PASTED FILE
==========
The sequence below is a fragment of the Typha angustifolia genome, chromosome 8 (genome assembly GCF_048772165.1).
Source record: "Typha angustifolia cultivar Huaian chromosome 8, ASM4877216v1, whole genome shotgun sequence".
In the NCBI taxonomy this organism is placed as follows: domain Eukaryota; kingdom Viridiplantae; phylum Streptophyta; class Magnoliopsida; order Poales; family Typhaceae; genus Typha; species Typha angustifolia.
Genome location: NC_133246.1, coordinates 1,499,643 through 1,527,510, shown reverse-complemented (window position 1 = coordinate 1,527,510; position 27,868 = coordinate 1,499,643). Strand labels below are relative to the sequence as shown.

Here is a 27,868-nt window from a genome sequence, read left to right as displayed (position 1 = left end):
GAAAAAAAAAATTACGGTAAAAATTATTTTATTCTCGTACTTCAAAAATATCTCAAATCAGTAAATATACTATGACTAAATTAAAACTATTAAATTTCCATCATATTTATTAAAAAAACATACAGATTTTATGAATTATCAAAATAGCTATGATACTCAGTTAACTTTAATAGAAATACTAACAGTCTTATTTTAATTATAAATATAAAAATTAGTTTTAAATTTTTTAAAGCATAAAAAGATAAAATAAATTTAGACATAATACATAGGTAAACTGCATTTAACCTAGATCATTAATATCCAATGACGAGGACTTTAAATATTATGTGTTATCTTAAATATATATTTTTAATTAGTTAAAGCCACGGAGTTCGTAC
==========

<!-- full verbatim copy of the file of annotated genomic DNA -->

The sequence below is a fragment of the Typha angustifolia genome, chromosome 8 (genome assembly GCF_048772165.1).
Source record: "Typha angustifolia cultivar Huaian chromosome 8, ASM4877216v1, whole genome shotgun sequence".
In the NCBI taxonomy this organism is placed as follows: domain Eukaryota; kingdom Viridiplantae; phylum Streptophyta; class Magnoliopsida; order Poales; family Typhaceae; genus Typha; species Typha angustifolia.
Genome location: NC_133246.1, coordinates 1,499,643 through 1,527,510, shown reverse-complemented (window position 1 = coordinate 1,527,510; position 27,868 = coordinate 1,499,643). Strand labels below are relative to the sequence as shown.

Here is a 27,868-nt window from a genome sequence, read left to right as displayed (position 1 = left end):
GAAAAAAAAAATTACGGTAAAAATTATTTTATTCTCGTACTTCAAAAATATCTCAAATCAGTAAATATACTATGACTAAATTAAAACTATTAAATTTCCATCATATTTATTAAAAAAACATACAGATTTTATGAATTATCAAAATAGCTATGATACTCAGTTAACTTTAATAGAAATACTAACAGTCTTATTTTAATTATAAATATAAAAATTAGTTTTAAATTTTTTAAAGCATAAAAAGATAAAATAAATTTAGACATAATACATAGGTAAACTGCATTTAACCTAGATCATTAATATCCAATGACGAGGACTTTAAATATTATGTGTTATCTTAAATATATATTTTTAATTAGTTAAAGCCACGGAGTTCGTAC